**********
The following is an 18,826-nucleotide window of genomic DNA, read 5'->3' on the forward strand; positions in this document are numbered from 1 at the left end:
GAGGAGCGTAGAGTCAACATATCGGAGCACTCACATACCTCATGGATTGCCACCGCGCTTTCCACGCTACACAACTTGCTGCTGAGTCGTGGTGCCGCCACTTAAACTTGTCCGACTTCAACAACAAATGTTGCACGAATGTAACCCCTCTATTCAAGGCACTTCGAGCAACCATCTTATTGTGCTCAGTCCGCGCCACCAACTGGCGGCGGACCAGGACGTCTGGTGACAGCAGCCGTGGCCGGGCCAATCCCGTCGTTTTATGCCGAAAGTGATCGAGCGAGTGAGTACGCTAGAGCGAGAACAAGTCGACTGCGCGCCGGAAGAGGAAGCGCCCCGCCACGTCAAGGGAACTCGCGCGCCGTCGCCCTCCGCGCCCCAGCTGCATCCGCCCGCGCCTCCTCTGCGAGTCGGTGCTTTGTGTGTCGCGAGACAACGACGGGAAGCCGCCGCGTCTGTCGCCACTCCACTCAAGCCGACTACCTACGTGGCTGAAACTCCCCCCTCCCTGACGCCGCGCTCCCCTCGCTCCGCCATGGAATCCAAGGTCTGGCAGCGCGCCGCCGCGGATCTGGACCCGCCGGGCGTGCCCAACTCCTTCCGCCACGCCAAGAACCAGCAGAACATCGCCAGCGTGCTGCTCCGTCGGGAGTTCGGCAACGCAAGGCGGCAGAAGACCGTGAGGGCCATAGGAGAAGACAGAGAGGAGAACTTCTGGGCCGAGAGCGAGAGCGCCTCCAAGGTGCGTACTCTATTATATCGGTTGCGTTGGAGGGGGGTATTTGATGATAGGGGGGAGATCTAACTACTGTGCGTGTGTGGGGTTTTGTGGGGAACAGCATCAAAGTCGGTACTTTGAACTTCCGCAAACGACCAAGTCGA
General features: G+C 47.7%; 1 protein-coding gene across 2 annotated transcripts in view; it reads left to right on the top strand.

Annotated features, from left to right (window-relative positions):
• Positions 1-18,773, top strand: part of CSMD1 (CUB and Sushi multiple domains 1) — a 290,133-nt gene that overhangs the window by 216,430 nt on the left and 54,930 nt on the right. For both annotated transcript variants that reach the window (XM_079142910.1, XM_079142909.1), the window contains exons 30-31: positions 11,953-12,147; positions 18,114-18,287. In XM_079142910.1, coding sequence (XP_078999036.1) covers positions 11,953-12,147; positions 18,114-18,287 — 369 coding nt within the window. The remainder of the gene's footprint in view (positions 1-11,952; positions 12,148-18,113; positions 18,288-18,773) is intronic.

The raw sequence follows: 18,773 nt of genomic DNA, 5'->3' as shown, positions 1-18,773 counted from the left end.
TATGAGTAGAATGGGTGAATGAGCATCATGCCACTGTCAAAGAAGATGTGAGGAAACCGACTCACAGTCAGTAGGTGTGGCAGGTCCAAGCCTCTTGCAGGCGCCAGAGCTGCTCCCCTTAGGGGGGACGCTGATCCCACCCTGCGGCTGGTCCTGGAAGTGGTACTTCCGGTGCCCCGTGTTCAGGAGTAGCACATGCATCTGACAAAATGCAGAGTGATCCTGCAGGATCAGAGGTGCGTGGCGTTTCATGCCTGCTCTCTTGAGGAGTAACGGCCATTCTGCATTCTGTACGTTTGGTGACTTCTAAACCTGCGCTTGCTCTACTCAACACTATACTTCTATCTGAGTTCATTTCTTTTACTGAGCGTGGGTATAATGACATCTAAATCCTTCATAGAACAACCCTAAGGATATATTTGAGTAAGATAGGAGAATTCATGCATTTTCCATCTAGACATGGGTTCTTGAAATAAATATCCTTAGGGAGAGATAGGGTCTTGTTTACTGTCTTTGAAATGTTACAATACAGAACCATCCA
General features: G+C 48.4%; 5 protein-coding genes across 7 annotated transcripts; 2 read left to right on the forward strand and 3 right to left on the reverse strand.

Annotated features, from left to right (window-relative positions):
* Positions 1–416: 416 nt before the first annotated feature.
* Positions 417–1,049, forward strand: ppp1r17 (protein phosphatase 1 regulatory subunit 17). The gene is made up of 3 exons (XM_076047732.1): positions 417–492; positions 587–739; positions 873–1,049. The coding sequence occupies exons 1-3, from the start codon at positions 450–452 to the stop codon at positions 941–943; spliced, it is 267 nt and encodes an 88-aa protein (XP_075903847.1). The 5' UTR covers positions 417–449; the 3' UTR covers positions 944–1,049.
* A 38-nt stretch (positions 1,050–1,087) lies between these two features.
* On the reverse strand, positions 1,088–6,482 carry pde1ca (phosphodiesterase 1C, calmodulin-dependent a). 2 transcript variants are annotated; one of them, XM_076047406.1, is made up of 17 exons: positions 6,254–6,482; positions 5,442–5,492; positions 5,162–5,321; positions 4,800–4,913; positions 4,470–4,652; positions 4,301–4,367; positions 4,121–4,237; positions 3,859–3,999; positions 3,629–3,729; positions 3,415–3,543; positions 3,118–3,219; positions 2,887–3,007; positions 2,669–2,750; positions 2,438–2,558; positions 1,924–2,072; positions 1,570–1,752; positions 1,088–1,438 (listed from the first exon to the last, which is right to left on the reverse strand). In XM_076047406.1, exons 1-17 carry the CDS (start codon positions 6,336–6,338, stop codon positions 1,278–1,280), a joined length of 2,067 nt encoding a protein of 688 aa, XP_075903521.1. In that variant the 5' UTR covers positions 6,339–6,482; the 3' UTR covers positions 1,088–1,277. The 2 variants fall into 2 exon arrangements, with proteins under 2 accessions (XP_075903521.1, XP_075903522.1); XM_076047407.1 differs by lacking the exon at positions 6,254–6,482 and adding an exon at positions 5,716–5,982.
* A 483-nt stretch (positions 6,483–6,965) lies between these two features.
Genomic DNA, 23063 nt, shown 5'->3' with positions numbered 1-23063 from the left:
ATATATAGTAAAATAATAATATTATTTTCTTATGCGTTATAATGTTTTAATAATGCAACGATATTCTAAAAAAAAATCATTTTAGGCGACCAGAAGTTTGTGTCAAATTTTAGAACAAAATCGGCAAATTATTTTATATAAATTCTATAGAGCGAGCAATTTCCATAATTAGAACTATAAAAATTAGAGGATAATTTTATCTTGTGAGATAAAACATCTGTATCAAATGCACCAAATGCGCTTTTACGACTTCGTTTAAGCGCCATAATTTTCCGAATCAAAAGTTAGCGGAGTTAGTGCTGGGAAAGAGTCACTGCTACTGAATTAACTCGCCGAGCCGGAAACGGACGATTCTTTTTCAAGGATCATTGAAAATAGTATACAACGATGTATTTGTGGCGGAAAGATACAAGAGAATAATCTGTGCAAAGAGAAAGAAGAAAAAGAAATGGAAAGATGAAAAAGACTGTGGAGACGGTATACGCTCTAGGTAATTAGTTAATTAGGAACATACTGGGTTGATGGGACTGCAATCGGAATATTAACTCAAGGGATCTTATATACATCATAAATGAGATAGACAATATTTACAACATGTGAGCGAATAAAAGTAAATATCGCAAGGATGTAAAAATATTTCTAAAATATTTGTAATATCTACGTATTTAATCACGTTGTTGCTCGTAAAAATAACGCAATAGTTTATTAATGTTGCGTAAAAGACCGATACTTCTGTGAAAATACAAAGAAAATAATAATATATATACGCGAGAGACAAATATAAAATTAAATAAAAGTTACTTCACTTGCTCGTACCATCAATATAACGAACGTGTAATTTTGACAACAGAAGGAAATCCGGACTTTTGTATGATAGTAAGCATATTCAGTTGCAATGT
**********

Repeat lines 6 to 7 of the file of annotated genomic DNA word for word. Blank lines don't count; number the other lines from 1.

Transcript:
The raw sequence follows: 18,773 nt of genomic DNA, 5'->3' as shown, positions 1-18,773 counted from the left end.
TATGAGTAGAATGGGTGAATGAGCATCATGCCACTGTCAAAGAAGATGTGAGGAAACCGACTCACAGTCAGTAGGTGTGGCAGGTCCAAGCCTCTTGCAGGCGCCAGAGCTGCTCCCCTTAGGGGGGACGCTGATCCCACCCTGCGGCTGGTCCTGGAAGTGGTACTTCCGGTGCCCCGTGTTCAGGAGTAGCACATGCATCTGACAAAATGCAGAGTGATCCTGCAGGATCAGAGGTGCGTGGCGTTTCATGCCTGCTCTCTTGAGGAGTAACGGCCATTCTGCATTCTGTACGTTTGGTGACTTCTAAACCTGCGCTTGCTCTACTCAACACTATACTTCTATCTGAGTTCATTTCTTTTACTGAGCGTGGGTATAATGACATCTAAATCCTTCATAGAACAACCCTAAGGATATATTTGAGTAAGATAGGAGAATTCATGCATTTTCCATCTAGACATGGGTTCTTGAAATAAATATCCTTAGGGAGAGATAGGGTCTTGTTTACTGTCTTTGAAATGTTACAATACAGAACCATCCA